Rick Allison
    LoneStar Basketball Academy
    [[[ C2E ]]]

  • CoachLittleJohn: The difference, I guess, is that I am not talking about judgment calls. This isn’t a block/charge that could go either way. This is choosing to ignore the rules of the game. Our volleyball official ignored the rules of the game (the down officials who was the more experienced official finally admitted as much after the game). When officials blatantly ignore traveling violations because their superiors do not want too many calls or because they do not want parents and coaches complaining that they blow the whistle too much, they are ignoring the rules. When a player catches the ball and takes three steps, that is not an interpretation of a rule: that is a travel. Sure, officials are bound to miss some calls here and there. However, I am talking about a systematic elimination of the traveling violation. I agree that players have to adjust to calls and that each official calls the game slightly differently. However, a travel is a travel. If I dribble, pick up my dribble, step and jump and land, I cannot use a pivot foot. If I do, that is a travel. In a JC game, I had three officials explain this exact rule in three different ways: one was correct, one said that the action was a travel and the third said that it was a legal move and the player could use either foot as a pivot foot. They were not interpreting wrong – they did not know the rule. I had a high school official who blew an over-and-back call and he could not explain the rule correctly. He explained what he saw – which was a violation – and said that it was not. He did not know the rule.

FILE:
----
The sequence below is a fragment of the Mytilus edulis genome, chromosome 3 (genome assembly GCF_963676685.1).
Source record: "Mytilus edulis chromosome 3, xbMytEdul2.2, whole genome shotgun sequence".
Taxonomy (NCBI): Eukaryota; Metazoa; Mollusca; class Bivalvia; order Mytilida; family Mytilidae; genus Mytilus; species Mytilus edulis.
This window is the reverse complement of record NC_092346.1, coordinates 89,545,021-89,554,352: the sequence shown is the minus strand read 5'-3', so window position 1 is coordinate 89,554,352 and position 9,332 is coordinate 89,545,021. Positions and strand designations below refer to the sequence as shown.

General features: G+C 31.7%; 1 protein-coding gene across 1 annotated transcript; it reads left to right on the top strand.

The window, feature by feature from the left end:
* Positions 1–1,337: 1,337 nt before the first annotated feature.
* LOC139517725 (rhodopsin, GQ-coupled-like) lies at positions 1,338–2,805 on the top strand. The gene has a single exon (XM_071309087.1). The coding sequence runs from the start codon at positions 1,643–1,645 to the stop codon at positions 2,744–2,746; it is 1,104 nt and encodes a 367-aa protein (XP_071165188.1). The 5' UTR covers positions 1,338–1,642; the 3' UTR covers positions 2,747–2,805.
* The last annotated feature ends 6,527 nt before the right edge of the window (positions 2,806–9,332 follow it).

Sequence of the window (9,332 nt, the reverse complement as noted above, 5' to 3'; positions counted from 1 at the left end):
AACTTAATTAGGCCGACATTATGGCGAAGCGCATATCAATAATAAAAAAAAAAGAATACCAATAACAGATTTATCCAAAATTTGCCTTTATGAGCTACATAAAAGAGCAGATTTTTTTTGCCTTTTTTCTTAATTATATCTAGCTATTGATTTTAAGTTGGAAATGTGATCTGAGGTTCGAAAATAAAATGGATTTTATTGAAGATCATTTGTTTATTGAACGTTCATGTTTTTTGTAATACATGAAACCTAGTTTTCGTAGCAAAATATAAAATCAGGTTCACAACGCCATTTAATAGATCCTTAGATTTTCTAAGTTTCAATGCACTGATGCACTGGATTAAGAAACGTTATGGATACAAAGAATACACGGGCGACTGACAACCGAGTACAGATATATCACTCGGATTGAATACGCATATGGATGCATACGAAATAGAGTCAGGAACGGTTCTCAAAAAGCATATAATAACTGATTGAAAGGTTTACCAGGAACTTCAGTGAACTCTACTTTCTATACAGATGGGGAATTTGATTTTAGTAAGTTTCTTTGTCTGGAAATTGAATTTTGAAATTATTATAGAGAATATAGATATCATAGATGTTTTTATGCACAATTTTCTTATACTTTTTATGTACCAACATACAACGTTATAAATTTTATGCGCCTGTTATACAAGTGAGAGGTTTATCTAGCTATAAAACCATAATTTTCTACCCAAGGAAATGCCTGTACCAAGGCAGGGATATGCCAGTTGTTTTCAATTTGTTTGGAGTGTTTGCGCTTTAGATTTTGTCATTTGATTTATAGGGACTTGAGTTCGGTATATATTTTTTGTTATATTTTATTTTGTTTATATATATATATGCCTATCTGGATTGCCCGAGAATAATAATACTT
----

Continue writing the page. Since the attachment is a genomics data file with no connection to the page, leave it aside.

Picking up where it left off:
I’m not upset about close call travels on a player’s first step where he may have lifted his pivot foot slightly ahead of the dribble. That’s more of a judgment call. However, when players catch and take 3-4 steps or catch right-left and use a left-foot pivot or they jab with their right foot and step with their left foot, these are easy calls to make and the lack of calls leads directly to lazy habits by players (of course, the argument is that lazy habits by players lead to too many violations to call; it’s an ugly cycle in my opinion).

    As for the advantage, which some officials play, if a player catches the ball right-left and uses a left-foot pivot foot, the player gains an advantage by using the preferential foot. If the player takes three steps to stop after catching a pass, the player gains an advantage because he is a step closer to the basket and has his dribble available – he can shot fake and go, which gives an advantage that he should not have, either because he should be three steps further back or he should have used his dribble.

  • If refs call it strictly, you get a couple weeks’ or a month’s worth of ugly games in a league. And then players adjust, and you start to have good basketball. No muss.